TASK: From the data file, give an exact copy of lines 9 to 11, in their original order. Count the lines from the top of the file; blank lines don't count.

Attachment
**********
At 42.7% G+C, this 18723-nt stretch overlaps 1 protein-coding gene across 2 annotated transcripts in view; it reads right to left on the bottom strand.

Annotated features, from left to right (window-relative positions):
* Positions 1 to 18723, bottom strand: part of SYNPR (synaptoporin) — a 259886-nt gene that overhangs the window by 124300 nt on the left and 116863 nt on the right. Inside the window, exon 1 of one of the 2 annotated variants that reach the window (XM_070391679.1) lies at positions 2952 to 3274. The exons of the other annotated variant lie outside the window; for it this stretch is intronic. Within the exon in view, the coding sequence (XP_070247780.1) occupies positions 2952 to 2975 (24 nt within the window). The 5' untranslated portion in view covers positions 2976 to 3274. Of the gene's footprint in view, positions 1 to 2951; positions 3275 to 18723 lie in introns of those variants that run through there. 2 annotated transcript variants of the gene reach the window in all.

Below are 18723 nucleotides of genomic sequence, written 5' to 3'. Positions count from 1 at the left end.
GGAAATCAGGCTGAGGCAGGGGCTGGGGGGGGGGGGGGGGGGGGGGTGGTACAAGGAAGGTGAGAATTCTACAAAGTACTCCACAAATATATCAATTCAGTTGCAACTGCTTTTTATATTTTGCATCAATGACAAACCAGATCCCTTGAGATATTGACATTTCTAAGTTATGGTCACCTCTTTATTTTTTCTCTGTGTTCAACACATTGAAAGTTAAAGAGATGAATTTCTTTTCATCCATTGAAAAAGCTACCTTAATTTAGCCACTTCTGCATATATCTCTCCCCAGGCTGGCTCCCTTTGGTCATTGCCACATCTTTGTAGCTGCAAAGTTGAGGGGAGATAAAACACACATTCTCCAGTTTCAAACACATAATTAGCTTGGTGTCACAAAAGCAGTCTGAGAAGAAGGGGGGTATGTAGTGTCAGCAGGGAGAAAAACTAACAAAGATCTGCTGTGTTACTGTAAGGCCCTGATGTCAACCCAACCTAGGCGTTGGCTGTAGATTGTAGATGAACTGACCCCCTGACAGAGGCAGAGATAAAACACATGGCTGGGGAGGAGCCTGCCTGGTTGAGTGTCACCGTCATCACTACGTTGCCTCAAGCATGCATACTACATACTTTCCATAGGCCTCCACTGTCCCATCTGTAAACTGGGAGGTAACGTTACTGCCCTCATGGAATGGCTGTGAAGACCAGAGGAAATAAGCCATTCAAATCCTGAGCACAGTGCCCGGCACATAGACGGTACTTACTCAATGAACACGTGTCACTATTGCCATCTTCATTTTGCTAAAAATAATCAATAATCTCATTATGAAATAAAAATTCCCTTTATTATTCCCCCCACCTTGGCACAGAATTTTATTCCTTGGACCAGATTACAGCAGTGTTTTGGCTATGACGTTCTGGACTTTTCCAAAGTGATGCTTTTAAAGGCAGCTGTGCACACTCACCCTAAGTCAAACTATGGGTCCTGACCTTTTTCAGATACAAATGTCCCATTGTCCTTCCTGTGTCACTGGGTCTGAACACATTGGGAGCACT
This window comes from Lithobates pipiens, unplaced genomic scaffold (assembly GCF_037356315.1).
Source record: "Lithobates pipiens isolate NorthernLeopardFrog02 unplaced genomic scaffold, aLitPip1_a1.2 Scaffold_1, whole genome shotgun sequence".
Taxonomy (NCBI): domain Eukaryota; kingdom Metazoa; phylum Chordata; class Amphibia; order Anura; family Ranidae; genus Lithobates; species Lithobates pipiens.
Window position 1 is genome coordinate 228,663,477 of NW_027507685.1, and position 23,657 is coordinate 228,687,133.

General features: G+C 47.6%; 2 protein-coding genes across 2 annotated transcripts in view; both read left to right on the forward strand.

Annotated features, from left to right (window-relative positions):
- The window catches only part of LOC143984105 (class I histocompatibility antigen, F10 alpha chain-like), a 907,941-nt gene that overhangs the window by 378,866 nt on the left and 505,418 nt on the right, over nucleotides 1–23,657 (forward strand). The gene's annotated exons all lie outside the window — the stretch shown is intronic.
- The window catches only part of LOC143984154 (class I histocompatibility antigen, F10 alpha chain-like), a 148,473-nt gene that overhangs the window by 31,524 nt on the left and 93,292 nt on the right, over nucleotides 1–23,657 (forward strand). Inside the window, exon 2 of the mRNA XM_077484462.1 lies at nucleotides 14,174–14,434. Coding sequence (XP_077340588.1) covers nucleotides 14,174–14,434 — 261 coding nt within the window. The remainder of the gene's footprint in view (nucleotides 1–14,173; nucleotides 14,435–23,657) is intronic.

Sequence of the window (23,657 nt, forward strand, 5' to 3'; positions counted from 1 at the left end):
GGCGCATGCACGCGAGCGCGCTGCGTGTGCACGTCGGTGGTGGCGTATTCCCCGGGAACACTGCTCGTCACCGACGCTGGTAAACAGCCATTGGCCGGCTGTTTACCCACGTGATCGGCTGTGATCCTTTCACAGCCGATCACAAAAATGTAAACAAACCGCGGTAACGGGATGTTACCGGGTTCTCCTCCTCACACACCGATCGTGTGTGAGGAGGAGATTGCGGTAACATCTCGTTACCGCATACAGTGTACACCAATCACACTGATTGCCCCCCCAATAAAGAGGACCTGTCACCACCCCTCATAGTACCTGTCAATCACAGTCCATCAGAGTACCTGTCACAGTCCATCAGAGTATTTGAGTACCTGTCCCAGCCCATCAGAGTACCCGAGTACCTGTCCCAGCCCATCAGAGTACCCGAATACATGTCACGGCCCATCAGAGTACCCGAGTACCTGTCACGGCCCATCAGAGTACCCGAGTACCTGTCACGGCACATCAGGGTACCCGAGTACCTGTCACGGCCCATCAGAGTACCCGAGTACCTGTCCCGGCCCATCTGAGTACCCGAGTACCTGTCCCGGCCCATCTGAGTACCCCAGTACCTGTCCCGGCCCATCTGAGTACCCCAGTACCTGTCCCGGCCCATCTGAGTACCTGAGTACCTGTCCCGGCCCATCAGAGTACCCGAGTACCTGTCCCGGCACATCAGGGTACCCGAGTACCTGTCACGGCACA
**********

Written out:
Window position 1 is genome coordinate 228,663,477 of NW_027507685.1, and position 23,657 is coordinate 228,687,133.

General features: G+C 47.6%; 2 protein-coding genes across 2 annotated transcripts in view; both read left to right on the forward strand.

Annotated features, from left to right (window-relative positions):